Suppose you are out skiing, and when you got off the lift, you mention to the person who rode up the lift with you that you plan to ski down to the lodge where you’re going to meet up with some friends for lunch. “No problem” this person replies, and suddenly he waves to a helicopter above, that upon his signal, swoops you up and speedily deposits you at the ski lodge. You protest vigorously, but the pilot is incredulous. He says, “What’s your beef, my friend? It was you who said the objective was to get from the summit down to the lodge!”
The helicopter pilot would have a point if getting to the lodge were the only issue. If it is, flying down the slope achieves exactly what skiing down achieves. Both have you start at the top and end up at the lodge. The helicopter even has notable advantages: you don’t get cold, or tired, or wet, for example.

There is only one problem with this. The goal of getting to the lodge was meant to structure the process of skiing. That process was the true “goal.”

You have to value “down” over “up” or you can’t do downhill skiing. Aiming at a specific goal (the lodge) allows you to “orienteer” one way to go down the hill. But the true goal is just to ski, not reaching the goal (the lodge).

In precisely the same way, the true goal of goals is to orient you toward your values so you can live a valued life, moment by moment. A successful ACT patient put it this way toward the end of therapy: “I just want to do this because that’s what I want my life to be about. It’s not really about any outcome. I want to be alive until I’m dead.” Goals can help you do exactly that. But be careful! Your mind will often claim that the true goal is the goal itself (after all, evaluating outcomes is what this organ evolved to do), and it will suggest that you should cut corners (like violate your integrity, or ignore other valued aspects of your life) to get there. That defeats the whole purpose, and if you succumb to cutting corners, accomplishing your goals will only mock you.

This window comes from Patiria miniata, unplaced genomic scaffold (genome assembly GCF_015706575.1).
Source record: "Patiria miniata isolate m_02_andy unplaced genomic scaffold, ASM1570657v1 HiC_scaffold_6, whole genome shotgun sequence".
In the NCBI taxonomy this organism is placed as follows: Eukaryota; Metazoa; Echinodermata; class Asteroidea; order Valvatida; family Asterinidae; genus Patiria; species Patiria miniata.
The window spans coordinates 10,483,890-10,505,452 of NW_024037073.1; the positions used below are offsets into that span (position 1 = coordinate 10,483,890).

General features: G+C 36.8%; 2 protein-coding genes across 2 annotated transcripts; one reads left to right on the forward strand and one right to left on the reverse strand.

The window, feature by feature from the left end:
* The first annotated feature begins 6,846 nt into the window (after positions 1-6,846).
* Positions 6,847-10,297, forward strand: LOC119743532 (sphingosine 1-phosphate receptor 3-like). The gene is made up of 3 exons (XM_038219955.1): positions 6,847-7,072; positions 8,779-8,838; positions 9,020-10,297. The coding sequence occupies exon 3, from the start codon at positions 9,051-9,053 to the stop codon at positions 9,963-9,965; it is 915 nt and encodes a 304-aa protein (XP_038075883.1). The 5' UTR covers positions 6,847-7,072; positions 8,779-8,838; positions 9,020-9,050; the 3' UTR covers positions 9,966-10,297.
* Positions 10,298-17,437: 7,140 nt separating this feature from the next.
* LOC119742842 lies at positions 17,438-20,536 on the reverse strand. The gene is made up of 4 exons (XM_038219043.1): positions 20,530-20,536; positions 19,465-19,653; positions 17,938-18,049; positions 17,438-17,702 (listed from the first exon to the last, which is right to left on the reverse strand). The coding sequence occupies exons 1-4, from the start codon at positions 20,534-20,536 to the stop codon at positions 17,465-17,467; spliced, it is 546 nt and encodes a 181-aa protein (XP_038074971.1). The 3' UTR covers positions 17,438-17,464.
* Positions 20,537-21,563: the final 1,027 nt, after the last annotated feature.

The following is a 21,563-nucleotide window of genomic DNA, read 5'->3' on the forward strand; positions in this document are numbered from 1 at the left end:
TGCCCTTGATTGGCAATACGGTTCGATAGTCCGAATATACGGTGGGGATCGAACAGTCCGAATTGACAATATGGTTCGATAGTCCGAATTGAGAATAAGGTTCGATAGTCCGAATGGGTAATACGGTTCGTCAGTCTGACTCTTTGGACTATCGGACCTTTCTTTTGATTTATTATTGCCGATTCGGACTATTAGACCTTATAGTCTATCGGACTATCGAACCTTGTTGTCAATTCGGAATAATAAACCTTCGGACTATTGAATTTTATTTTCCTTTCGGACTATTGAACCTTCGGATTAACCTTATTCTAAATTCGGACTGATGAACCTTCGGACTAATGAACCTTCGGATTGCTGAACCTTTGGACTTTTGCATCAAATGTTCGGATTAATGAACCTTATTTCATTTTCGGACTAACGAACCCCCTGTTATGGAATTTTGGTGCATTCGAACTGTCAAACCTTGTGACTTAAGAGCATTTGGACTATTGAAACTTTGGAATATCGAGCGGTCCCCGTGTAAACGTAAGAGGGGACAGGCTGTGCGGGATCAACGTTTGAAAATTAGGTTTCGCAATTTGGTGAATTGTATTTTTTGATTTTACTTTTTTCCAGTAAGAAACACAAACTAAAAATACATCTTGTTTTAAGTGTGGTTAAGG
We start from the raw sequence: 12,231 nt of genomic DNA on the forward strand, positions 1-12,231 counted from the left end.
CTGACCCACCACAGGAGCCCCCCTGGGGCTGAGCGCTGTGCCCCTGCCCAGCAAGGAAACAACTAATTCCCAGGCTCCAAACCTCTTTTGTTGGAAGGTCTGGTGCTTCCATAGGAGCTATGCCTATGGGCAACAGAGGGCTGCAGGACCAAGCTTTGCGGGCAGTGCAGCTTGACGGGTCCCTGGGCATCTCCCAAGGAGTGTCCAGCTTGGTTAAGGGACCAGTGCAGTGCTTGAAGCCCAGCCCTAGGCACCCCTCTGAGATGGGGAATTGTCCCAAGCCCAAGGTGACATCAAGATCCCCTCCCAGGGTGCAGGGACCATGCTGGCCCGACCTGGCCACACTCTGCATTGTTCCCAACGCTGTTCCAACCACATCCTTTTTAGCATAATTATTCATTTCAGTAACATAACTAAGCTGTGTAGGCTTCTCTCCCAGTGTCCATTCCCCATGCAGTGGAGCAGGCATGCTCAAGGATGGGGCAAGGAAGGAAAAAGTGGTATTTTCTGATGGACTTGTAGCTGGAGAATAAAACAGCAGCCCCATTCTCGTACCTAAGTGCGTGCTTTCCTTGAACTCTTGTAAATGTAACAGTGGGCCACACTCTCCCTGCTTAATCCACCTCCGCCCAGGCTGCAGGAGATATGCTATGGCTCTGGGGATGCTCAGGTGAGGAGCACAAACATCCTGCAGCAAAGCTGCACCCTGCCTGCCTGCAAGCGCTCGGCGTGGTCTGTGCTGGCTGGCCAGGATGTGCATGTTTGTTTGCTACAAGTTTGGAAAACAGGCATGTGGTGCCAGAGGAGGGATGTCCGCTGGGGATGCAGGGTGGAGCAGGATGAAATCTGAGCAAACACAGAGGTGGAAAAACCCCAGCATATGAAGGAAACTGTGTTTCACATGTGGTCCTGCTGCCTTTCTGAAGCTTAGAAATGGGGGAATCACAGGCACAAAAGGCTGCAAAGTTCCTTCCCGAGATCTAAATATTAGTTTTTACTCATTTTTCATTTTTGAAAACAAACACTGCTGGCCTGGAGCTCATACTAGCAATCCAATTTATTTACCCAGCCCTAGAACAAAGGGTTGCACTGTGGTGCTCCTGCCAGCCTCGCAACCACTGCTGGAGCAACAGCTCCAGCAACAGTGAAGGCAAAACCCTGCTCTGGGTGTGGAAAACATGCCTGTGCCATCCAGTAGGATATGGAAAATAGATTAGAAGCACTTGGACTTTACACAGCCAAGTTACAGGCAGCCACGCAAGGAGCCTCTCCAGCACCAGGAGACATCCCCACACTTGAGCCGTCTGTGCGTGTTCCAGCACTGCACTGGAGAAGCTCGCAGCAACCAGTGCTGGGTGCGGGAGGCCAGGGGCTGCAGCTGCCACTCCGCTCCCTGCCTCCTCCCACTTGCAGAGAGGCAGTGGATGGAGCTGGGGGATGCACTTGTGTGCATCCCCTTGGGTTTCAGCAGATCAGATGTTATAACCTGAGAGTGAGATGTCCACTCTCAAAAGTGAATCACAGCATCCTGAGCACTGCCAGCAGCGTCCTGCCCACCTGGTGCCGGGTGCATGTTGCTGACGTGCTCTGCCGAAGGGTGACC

Steven C. Hayes & Spencer Smith. Get Out of Your Mind and Into Your Life: The New Acceptance and Commitment Therapy

* In a series of posts I call mythology Monday, I look at quotes from the work of mythologist Joseph Campbell and consider them alongside extracts from books and papers on acceptance and commitment therapy (ACT) and related publications.

Don’t let excuses stop you

Everyone makes excuses. It’s a part of what we do, just try to recognise them as excuses and don’t let them get in the way of your dreams.

The Great Lover by Jill Dawson
The Great Lover: A Novel

Lots of the people I meet on courses say that they’re waiting till their kids grow up, they’re waiting till they retire till they have time, and that’s when they’ll start their novel. My advice has been consistent for the twenty-odd years I’ve been teaching creative writing: don’t wait, there’s never a perfect time. Do it now.

Jill Dawson. Five top tips on writing from Jill Dawson. Retrieved March 11, 2014, from The Guardian.

‘As soon as you have to face any sort of challenge, your mind will come up with a whole list of reasons not to do it: ‘I’m too tired’, ‘It’s too hard’, ‘I’ll only fail’, ‘It’s too expensive’, ‘It’ll take too long’, ‘I’m too depressed’ etc. And that’s okay, as long as we see these reasons for what they are: excuses.’

Russ Harris. The Happiness Trap: How to Stop Struggling and Start Living: A Guide to ACT